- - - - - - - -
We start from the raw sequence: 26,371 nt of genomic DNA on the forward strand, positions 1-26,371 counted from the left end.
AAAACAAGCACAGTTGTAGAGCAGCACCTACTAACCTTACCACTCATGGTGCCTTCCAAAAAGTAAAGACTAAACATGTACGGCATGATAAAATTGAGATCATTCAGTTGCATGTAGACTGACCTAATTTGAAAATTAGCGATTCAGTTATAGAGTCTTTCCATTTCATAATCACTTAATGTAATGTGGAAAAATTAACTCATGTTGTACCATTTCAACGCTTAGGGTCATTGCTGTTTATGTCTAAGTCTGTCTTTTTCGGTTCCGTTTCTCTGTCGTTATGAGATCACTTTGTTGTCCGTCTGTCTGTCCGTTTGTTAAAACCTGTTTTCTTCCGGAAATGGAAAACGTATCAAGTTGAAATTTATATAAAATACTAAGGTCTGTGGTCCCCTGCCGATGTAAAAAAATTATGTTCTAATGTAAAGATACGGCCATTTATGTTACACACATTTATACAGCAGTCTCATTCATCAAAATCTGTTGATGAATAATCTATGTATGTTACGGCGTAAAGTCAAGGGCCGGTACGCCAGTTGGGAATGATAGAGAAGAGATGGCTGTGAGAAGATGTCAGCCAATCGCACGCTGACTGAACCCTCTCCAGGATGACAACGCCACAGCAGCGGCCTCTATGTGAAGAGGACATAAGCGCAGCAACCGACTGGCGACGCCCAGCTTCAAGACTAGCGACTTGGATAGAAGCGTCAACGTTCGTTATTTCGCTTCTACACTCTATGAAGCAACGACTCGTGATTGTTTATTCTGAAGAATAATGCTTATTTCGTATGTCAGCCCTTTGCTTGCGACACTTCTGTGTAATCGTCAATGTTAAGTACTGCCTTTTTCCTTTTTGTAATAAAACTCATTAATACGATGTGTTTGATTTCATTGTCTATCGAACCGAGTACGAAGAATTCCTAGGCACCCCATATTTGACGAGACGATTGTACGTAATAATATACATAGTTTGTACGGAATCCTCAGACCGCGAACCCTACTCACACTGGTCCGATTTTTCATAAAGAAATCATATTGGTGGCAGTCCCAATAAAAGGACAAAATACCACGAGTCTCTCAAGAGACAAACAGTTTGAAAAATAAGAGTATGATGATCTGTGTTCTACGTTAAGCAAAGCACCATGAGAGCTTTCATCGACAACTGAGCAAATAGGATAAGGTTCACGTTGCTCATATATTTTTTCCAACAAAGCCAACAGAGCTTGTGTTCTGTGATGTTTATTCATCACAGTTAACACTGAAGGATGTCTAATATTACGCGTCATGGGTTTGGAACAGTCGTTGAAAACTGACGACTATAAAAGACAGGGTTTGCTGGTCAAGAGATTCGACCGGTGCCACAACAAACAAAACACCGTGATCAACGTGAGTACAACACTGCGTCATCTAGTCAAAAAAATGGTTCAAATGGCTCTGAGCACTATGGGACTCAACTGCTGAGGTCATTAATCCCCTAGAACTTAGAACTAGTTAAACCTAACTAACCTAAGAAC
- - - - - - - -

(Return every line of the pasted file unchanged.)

We start from the raw sequence: 26,371 nt of genomic DNA on the forward strand, positions 1-26,371 counted from the left end.
AAAACAAGCACAGTTGTAGAGCAGCACCTACTAACCTTACCACTCATGGTGCCTTCCAAAAAGTAAAGACTAAACATGTACGGCATGATAAAATTGAGATCATTCAGTTGCATGTAGACTGACCTAATTTGAAAATTAGCGATTCAGTTATAGAGTCTTTCCATTTCATAATCACTTAATGTAATGTGGAAAAATTAACTCATGTTGTACCATTTCAACGCTTAGGGTCATTGCTGTTTATGTCTAAGTCTGTCTTTTTCGGTTCCGTTTCTCTGTCGTTATGAGATCACTTTGTTGTCCGTCTGTCTGTCCGTTTGTTAAAACCTGTTTTCTTCCGGAAATGGAAAACGTATCAAGTTGAAATTTATATAAAATACTAAGGTCTGTGGTCCCCTGCCGATGTAAAAAAATTATGTTCTAATGTAAAGATACGGCCATTTATGTTACACACATTTATACAGCAGTCTCATTCATCAAAATCTGTTGATGAATAATCTATGTATGTTACGGCGTAAAGTCAAGGGCCGGTACGCCAGTTGGGAATGATAGAGAAGAGATGGCTGTGAGAAGATGTCAGCCAATCGCACGCTGACTGAACCCTCTCCAGGATGACAACGCCACAGCAGCGGCCTCTATGTGAAGAGGACATAAGCGCAGCAACCGACTGGCGACGCCCAGCTTCAAGACTAGCGACTTGGATAGAAGCGTCAACGTTCGTTATTTCGCTTCTACACTCTATGAAGCAACGACTCGTGATTGTTTATTCTGAAGAATAATGCTTATTTCGTATGTCAGCCCTTTGCTTGCGACACTTCTGTGTAATCGTCAATGTTAAGTACTGCCTTTTTCCTTTTTGTAATAAAACTCATTAATACGATGTGTTTGATTTCATTGTCTATCGAACCGAGTACGAAGAATTCCTAGGCACCCCATATTTGACGAGACGATTGTACGTAATAATATACATAGTTTGTACGGAATCCTCAGACCGCGAACCCTACTCACACTGGTCCGATTTTTCATAAAGAAATCATATTGGTGGCAGTCCCAATAAAAGGACAAAATACCACGAGTCTCTCAAGAGACAAACAGTTTGAAAAATAAGAGTATGATGATCTGTGTTCTACGTTAAGCAAAGCACCATGAGAGCTTTCATCGACAACTGAGCAAATAGGATAAGGTTCACGTTGCTCATATATTTTTTCCAACAAAGCCAACAGAGCTTGTGTTCTGTGATGTTTATTCATCACAGTTAACACTGAAGGATGTCTAATATTACGCGTCATGGGTTTGGAACAGTCGTTGAAAACTGACGACTATAAAAGACAGGGTTTGCTGGTCAAGAGATTCGACCGGTGCCACAACAAACAAAACACCGTGATCAACGTGAGTACAACACTGCGTCATCTAGTCAAAAAAATGGTTCAAATGGCTCTGAGCACTATGGGACTCAACTGCTGAGGTCATTAATCCCCTAGAACTTAGAACTAGTTAAACCTAACTAACCTAAGAAC